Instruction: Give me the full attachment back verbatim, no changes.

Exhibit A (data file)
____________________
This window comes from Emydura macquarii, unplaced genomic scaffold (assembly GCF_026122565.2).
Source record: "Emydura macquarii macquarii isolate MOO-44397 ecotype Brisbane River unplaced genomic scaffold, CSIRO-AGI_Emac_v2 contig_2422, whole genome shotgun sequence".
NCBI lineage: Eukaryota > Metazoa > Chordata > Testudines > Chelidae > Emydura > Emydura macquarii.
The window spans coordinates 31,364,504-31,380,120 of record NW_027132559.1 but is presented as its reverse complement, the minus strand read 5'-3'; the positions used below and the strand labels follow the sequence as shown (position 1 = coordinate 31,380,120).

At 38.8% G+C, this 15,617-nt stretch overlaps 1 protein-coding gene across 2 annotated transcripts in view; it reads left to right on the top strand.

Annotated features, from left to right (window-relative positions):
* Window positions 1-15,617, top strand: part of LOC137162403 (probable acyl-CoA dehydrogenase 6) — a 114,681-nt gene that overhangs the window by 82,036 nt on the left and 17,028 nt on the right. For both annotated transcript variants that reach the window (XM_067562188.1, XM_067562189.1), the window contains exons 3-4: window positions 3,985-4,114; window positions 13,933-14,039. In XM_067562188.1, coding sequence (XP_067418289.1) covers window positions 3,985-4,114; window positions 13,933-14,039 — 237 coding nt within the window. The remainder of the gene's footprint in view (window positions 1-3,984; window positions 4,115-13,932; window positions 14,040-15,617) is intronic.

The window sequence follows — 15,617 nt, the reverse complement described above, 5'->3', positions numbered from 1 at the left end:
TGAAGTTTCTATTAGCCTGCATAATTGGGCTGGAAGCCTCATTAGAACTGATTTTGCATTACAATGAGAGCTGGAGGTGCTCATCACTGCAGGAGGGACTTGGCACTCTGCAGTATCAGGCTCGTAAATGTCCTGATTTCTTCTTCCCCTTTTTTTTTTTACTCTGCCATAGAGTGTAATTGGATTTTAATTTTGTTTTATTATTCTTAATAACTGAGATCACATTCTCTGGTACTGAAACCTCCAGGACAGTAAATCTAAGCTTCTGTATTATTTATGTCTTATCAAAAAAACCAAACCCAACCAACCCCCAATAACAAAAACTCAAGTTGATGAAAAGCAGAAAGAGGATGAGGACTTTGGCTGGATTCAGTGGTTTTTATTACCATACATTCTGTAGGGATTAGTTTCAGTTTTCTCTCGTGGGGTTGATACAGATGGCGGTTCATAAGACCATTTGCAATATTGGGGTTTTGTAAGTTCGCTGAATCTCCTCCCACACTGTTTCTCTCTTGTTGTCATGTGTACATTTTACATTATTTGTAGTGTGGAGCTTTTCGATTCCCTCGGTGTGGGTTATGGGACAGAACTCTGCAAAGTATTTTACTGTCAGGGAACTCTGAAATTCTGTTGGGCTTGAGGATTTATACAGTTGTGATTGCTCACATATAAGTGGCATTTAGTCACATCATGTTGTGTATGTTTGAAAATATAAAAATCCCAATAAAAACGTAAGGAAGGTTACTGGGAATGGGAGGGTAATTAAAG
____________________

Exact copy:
This window comes from Emydura macquarii, unplaced genomic scaffold (assembly GCF_026122565.2).
Source record: "Emydura macquarii macquarii isolate MOO-44397 ecotype Brisbane River unplaced genomic scaffold, CSIRO-AGI_Emac_v2 contig_2422, whole genome shotgun sequence".
NCBI lineage: Eukaryota > Metazoa > Chordata > Testudines > Chelidae > Emydura > Emydura macquarii.
The window spans coordinates 31,364,504-31,380,120 of record NW_027132559.1 but is presented as its reverse complement, the minus strand read 5'-3'; the positions used below and the strand labels follow the sequence as shown (position 1 = coordinate 31,380,120).

At 38.8% G+C, this 15,617-nt stretch overlaps 1 protein-coding gene across 2 annotated transcripts in view; it reads left to right on the top strand.

Annotated features, from left to right (window-relative positions):
* Window positions 1-15,617, top strand: part of LOC137162403 (probable acyl-CoA dehydrogenase 6) — a 114,681-nt gene that overhangs the window by 82,036 nt on the left and 17,028 nt on the right. For both annotated transcript variants that reach the window (XM_067562188.1, XM_067562189.1), the window contains exons 3-4: window positions 3,985-4,114; window positions 13,933-14,039. In XM_067562188.1, coding sequence (XP_067418289.1) covers window positions 3,985-4,114; window positions 13,933-14,039 — 237 coding nt within the window. The remainder of the gene's footprint in view (window positions 1-3,984; window positions 4,115-13,932; window positions 14,040-15,617) is intronic.

The window sequence follows — 15,617 nt, the reverse complement described above, 5'->3', positions numbered from 1 at the left end:
TGAAGTTTCTATTAGCCTGCATAATTGGGCTGGAAGCCTCATTAGAACTGATTTTGCATTACAATGAGAGCTGGAGGTGCTCATCACTGCAGGAGGGACTTGGCACTCTGCAGTATCAGGCTCGTAAATGTCCTGATTTCTTCTTCCCCTTTTTTTTTTTACTCTGCCATAGAGTGTAATTGGATTTTAATTTTGTTTTATTATTCTTAATAACTGAGATCACATTCTCTGGTACTGAAACCTCCAGGACAGTAAATCTAAGCTTCTGTATTATTTATGTCTTATCAAAAAAACCAAACCCAACCAACCCCCAATAACAAAAACTCAAGTTGATGAAAAGCAGAAAGAGGATGAGGACTTTGGCTGGATTCAGTGGTTTTTATTACCATACATTCTGTAGGGATTAGTTTCAGTTTTCTCTCGTGGGGTTGATACAGATGGCGGTTCATAAGACCATTTGCAATATTGGGGTTTTGTAAGTTCGCTGAATCTCCTCCCACACTGTTTCTCTCTTGTTGTCATGTGTACATTTTACATTATTTGTAGTGTGGAGCTTTTCGATTCCCTCGGTGTGGGTTATGGGACAGAACTCTGCAAAGTATTTTACTGTCAGGGAACTCTGAAATTCTGTTGGGCTTGAGGATTTATACAGTTGTGATTGCTCACATATAAGTGGCATTTAGTCACATCATGTTGTGTATGTTTGAAAATATAAAAATCCCAATAAAAACGTAAGGAAGGTTACTGGGAATGGGAGGGTAATTAAAG